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Re: Old article about Oxford's dress code change

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moonshadow wrote:
Sun Jan 19, 2020 5:55 pm
My only saving grace is I am legitimately content and satisfied with my lot in life. I'm a mid aged man, of reasonably good health, living in a relatively free society with a good job, a good wife and daughter, in a decent home that's good enough (keeps us warm and dry at least), and my biggest struggle is keeping my weight under control which is to indicate I'm certainly NOT going hungry. We have no major credit card debt, the car is finally paid off (as of last week), the septic loan is almost paid, and my mortgage is $470 taxes and insurance included... pays off in 12 more ye
Also, lest I come off as smug and braggy, know that yes, I have seen difficult times and will likely see them again in the future. Just two years ago we were on the brink of homelessness. When Jenn and first got married, we had a VERY difficult year financially. Heating on kerosene heaters in the winter, no health care scraping by on part time jobs, eating in soup kitchens, yes we've been there. I know all to well that fortune can come to an abrupt halt.

But I am confident that we will find a way to get by. In fact, there is really only one thing that makes me feel like I literally want to die and that's when I get laid up with a whopper of a headache.

Everything else though... I'll rise to the challenge.
-Moon Shadow
"How do you propose to control me when you can't even control yourself?"

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Re: Old article about Oxford's dress code change

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crfriend wrote:
Sun Jan 19, 2020 5:30 pm
We can speculate on the matter until we beat the notion into the ground, but until there is observable and incontrovertible proof that there is such a thing I am constrained to reject the notion.
We don't just believe things because we have "incontrovertible proof" - we also believe things because they accord with reason. Example - I believe there is a platinum ring in a box in my safe. What makes me believe that? My memory tells me that I put in there last year and, so far as I know, nobody has removed it because ... why would they? My memory could have deceived me. But I don't believe it did so, as far as I am concerned, it's in there. I believe stealing other people's property is morally wrong, but do I have "incontrovertible proof"? No. The very notion of "incontrovertible proof" is, itself, a dubious concept, but even if it were not, then this approach only takes us so far. We base our beliefs on other things, including our memory, our reasoning skills and our philosophy - and they are as much a part of our reality as any scientific proof.
crfriend wrote:
Sun Jan 19, 2020 5:30 pm
Karma, however, operates on human principles, and the odds of someone who habitually and deliberately causes harm to others is exponentially more likely to suffer personal harm themselves, likely at the hands of someone they've wronged and who doesn't have much to lose from the endeavour. It's not infallible, but seems to work pretty darned well; good things come to those who try to do well by others, and bad things tend to come to those who cause harm. I regard this a "good" in a philosophical sense.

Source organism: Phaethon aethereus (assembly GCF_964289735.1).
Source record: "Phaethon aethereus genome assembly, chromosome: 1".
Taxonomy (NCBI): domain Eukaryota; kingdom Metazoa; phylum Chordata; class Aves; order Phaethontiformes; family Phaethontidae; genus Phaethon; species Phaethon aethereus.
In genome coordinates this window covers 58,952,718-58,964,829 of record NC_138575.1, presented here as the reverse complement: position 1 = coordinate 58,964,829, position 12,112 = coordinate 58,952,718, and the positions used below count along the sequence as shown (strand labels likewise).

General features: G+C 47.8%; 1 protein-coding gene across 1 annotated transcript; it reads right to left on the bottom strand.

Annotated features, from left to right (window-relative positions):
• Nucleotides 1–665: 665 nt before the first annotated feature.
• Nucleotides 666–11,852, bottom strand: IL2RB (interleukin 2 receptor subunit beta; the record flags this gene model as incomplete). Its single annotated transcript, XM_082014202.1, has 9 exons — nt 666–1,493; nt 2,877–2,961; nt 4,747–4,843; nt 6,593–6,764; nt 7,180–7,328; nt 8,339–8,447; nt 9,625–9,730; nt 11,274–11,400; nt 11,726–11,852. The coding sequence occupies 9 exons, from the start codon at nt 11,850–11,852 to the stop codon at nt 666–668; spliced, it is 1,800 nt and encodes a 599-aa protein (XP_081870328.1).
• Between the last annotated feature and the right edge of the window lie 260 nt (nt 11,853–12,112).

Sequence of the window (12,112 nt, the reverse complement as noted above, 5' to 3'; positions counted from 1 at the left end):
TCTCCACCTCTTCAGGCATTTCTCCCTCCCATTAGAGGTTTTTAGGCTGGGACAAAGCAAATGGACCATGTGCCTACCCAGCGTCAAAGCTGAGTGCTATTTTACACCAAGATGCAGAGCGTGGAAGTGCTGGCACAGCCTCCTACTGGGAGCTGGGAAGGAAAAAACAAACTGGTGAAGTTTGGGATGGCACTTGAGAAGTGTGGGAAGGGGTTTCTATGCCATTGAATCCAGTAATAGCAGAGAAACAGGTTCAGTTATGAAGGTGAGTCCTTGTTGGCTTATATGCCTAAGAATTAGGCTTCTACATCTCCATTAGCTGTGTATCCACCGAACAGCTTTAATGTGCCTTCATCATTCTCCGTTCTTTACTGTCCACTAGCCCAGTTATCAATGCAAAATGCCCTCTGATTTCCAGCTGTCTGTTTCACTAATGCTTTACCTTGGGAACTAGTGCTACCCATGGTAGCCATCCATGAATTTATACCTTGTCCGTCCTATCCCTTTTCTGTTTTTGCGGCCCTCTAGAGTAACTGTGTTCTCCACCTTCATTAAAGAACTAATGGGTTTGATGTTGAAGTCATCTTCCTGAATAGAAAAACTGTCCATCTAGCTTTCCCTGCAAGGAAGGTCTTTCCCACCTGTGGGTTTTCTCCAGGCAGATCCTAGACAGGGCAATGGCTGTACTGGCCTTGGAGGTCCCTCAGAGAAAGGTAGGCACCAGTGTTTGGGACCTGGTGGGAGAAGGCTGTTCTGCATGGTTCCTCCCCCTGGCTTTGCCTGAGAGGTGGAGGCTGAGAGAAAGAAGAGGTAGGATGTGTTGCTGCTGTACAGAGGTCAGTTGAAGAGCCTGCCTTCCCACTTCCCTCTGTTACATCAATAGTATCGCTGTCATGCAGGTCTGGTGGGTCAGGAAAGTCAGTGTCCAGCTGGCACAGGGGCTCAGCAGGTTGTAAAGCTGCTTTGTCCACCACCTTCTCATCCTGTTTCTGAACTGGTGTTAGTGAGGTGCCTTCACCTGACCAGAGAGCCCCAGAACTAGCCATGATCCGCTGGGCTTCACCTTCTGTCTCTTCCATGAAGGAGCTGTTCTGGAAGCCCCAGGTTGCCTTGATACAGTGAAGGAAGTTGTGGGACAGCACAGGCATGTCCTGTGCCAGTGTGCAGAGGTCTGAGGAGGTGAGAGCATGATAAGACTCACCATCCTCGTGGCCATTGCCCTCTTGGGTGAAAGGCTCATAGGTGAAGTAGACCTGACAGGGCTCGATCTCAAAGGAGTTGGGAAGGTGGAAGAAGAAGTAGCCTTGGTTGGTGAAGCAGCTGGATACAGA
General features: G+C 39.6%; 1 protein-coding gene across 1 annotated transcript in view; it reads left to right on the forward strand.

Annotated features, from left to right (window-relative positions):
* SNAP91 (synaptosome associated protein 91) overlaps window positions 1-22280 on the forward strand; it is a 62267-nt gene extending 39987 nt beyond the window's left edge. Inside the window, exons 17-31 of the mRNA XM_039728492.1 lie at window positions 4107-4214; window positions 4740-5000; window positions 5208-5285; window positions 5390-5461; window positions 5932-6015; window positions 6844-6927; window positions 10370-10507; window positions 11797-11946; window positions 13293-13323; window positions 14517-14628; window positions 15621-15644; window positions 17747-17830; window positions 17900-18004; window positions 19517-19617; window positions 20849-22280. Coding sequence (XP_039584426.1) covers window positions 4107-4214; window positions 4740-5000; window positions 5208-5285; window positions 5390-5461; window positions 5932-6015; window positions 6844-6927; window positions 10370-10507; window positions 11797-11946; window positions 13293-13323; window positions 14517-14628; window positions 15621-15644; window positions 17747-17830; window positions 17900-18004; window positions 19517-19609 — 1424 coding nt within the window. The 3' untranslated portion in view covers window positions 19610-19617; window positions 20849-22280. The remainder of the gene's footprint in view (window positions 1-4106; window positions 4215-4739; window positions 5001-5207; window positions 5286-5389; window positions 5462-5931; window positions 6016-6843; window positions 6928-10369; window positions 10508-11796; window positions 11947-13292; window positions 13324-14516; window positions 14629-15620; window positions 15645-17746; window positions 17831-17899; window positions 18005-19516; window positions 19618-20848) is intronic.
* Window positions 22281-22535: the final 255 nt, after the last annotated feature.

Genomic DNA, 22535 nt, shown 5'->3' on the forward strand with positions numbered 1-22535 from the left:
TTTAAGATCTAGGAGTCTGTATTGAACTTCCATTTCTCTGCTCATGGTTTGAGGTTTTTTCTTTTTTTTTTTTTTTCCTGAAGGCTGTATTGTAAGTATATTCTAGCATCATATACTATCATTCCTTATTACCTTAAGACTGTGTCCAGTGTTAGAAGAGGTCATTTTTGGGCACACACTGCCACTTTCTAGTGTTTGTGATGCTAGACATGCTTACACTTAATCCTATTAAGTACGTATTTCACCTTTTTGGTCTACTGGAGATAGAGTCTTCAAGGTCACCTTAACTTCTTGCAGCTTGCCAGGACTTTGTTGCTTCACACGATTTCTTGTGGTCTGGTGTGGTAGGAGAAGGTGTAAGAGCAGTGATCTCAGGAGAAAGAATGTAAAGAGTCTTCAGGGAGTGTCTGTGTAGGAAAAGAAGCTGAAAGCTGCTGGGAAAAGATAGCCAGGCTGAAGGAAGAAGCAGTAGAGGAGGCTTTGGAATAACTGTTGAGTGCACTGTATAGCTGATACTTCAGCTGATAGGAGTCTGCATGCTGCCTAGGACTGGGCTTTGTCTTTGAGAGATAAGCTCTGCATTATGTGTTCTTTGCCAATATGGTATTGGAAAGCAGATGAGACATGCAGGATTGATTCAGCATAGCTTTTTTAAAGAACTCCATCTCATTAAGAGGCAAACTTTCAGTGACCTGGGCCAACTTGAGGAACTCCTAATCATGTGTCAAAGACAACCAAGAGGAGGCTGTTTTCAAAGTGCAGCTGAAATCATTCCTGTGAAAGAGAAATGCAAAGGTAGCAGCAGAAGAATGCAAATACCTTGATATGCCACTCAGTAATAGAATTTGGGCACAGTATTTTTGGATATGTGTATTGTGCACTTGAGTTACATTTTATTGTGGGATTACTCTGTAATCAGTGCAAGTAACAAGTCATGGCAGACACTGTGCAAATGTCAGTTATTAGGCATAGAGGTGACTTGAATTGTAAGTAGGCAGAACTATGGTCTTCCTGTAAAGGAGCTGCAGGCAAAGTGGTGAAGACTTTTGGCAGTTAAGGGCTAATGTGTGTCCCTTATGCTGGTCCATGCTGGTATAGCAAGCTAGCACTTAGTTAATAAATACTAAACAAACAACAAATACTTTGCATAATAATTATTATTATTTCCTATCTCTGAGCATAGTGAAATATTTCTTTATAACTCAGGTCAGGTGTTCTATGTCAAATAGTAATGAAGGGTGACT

I am a big believer in karma. I have seen it in action countless times. We never get away with any wrongdoing - we just delude ourselves if we think we do. I often reflect on the opening lines of the Buddhist Holy book, the Dharmapadda:

Mind it is which gives to things their quality, their foundation, and their being. Whoso speaks or acts with impure mind, him sorrow dogs, as the wheel follows the steps of the draught-ox.

Mind is the forerunner of all evil states. Our life is the creation of our mind. If one speaks or acts with impure mind, suffering follows one as the wheel of the cart follows the draught-ox that draws the cart.


Karma is the wheel of the cart that inevitably follows the ox that draws the cart

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Re: Old article about Oxford's dress code change

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Stu wrote:
Sun Jan 19, 2020 7:37 pm
am a big believer in karma. I have seen it in action countless times. We never get away with any wrongdoing - we just delude ourselves if we think we do.
A virtuous notion, but I can't see very much statistical evidence to support this.

Karma may only come into play in certain situations... for example, I punch you, you punch me back. I go home with a bloody lip. But was it karma or simply cause and effect?

I'd wager in most situations someone acting on a situation with their own greedy self interest in mind would be victorious, if he was cunning enough.

Yes, sometimes good things happen to good people and bad things happen to bad people, but if karma was the all encompassing rule of the universe it would apply to everyone, not just certain luck (or unlucky) people.

When's karma going to strike these insurance executives and brokers that make so much profit off of the misery of the poor?

When's karma going to get these prosperity preachers than con people of strong faith into going into thousands of dollars into debt to finance their private jets?

Some would say that if I were to get attacked or lose my job, my livelihood, etc over my decision to wear skirts, they'd call that "karma".

"Well... he ought to be dressing normal and that wouldn't have happened!"

No... karma is just more of the same religious horse sh!t.
-Moon Shadow
"How do you propose to control me when you can't even control yourself?"

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Re: Old article about Oxford's dress code change

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When we stop saying "karma's gonna get you" and start actually holding people accountable TODAY then we'll finally start to see real justice rendered.

Saying "it's karma" is the same as sending "thoughts and prayers", the same as saying "things will be better in the next life".

Meanwhile the con men and women are laughing all the way to the bank.
-Moon Shadow
"How do you propose to control me when you can't even control yourself?"